Last week, US Postmaster General Patrick Donahoe, commenting on his efforts to protect postal jobs, compared the financial problems of the Postal Service to a fiscal failure abroad. “"Look what's going on in Greece,” he said. “There's nothing safe.”
The doomsday talk just gets shriller. The Ross committee brings forth witnesses to testify that the Postal Service must make drastic changes or go bust, and a steady stream of articles and editorials prophesy its impending collapse.
Each day brings more sad news of more post offices targeted for closing—some 20 or so each week. That's on pace to close 2,000 in two years, and it's ten times faster than they've closed post offices over the past 40 years. Yet the Postal Service wants to streamline the process and close them even faster.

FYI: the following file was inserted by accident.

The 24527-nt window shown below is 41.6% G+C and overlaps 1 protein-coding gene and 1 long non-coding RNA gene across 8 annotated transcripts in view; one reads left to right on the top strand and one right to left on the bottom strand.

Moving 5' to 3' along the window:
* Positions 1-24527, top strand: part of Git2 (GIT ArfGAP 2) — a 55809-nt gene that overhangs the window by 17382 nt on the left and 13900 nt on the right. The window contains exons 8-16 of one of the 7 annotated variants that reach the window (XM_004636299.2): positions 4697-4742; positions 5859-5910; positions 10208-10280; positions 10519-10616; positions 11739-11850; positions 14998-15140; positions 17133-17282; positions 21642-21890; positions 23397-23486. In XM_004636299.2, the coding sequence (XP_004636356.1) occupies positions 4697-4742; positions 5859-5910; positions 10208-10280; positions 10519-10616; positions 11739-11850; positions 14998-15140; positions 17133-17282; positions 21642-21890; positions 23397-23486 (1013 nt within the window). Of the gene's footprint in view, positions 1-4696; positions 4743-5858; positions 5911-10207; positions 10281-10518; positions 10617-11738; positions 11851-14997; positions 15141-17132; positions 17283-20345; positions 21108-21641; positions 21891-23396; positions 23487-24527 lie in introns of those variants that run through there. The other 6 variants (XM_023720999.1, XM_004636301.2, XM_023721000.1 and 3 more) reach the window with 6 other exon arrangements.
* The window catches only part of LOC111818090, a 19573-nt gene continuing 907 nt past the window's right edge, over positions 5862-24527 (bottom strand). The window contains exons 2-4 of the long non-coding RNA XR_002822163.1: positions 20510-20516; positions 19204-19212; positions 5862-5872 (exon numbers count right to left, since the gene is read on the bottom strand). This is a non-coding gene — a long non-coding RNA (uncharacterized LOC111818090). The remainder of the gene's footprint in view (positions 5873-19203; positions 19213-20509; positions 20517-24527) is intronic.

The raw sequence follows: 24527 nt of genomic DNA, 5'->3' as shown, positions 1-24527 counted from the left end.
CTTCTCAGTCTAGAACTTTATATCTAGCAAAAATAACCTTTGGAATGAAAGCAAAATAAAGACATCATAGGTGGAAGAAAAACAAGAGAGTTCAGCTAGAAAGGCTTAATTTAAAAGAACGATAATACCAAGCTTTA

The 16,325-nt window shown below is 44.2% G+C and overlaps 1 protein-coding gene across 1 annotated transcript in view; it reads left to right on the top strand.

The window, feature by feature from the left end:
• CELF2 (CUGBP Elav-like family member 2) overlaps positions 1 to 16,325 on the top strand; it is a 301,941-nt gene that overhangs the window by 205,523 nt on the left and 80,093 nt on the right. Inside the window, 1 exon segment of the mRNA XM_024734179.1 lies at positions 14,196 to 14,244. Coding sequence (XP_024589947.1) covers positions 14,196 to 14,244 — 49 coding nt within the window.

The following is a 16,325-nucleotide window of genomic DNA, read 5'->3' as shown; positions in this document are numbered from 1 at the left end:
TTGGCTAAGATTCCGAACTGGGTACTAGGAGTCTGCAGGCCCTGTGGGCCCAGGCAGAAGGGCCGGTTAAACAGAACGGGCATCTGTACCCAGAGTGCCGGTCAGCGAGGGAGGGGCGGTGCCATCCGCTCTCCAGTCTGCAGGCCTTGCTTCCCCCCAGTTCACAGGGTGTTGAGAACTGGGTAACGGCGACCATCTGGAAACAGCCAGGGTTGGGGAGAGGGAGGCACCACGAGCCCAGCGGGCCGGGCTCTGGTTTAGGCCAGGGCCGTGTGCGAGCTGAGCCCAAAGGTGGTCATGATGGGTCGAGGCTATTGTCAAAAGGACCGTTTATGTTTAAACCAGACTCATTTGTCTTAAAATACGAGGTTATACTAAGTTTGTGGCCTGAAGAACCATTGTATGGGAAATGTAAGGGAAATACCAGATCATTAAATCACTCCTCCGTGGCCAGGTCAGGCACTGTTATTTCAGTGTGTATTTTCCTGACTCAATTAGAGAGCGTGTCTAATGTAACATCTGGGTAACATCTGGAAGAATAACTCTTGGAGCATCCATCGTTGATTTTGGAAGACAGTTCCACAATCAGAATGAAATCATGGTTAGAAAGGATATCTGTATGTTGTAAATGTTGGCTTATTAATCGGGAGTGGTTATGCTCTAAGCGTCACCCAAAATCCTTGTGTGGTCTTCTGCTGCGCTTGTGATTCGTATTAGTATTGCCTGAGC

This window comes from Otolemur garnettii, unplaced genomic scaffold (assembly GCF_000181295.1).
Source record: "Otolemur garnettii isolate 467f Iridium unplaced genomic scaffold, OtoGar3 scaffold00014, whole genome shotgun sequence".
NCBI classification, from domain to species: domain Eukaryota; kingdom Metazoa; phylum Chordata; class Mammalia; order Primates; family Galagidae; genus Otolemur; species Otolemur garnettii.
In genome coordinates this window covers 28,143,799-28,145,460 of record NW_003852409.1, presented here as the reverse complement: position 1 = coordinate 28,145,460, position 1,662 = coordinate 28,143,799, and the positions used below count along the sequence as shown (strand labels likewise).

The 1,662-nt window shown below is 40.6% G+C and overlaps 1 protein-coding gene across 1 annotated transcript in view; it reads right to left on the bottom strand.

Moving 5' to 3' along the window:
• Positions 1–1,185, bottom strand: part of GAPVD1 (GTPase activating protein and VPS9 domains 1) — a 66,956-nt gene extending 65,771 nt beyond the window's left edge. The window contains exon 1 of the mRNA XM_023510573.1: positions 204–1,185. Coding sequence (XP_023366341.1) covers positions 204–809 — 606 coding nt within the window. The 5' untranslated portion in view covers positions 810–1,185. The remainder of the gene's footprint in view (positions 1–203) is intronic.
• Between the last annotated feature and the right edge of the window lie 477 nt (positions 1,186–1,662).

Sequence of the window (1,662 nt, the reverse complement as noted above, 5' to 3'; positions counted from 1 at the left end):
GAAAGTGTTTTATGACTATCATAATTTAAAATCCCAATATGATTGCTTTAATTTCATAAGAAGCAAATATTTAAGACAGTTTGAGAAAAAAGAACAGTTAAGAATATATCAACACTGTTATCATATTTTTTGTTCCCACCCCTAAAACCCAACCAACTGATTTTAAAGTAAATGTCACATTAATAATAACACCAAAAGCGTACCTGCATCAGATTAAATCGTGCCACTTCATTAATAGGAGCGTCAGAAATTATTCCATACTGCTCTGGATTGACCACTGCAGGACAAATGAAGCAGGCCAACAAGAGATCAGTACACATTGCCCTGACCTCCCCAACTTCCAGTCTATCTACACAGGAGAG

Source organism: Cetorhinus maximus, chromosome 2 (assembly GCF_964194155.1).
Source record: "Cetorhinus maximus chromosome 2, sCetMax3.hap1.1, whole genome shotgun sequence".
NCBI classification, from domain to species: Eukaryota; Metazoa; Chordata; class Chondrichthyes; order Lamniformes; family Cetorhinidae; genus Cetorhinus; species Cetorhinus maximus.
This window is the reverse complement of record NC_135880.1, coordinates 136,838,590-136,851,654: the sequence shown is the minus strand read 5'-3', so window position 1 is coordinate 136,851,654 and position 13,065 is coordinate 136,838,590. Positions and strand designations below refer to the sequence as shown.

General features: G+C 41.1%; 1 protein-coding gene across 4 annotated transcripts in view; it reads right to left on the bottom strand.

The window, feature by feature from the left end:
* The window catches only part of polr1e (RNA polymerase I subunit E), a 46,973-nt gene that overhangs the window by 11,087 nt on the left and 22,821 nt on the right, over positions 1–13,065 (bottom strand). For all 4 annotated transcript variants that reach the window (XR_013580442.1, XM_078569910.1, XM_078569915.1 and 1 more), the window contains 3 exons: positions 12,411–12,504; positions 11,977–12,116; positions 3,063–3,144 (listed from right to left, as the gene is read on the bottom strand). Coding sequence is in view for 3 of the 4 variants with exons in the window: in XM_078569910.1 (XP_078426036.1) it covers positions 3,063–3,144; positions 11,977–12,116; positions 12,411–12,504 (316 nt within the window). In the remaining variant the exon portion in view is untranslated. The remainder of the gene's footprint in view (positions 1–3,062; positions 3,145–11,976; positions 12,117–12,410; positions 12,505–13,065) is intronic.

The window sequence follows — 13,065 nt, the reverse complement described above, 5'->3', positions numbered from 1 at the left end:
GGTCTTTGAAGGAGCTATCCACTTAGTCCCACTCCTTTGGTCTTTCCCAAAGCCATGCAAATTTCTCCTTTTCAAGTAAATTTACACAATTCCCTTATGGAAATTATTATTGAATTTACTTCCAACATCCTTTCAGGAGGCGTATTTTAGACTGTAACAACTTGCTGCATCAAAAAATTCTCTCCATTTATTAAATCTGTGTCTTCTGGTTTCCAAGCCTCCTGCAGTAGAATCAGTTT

It’s as if the politicians, media, and USPS headquarters were all engaged in an exercise in mass hypnosis. Its goal—to get everyone believing the country can’t afford its “legacy” of brick-and-mortar post offices. And when citizens cry and complain that their beloved post office is closing, they’re told, no problem, you can do your postal business online or at the supermarket or Office Depot.
(Photo credits: Headlines)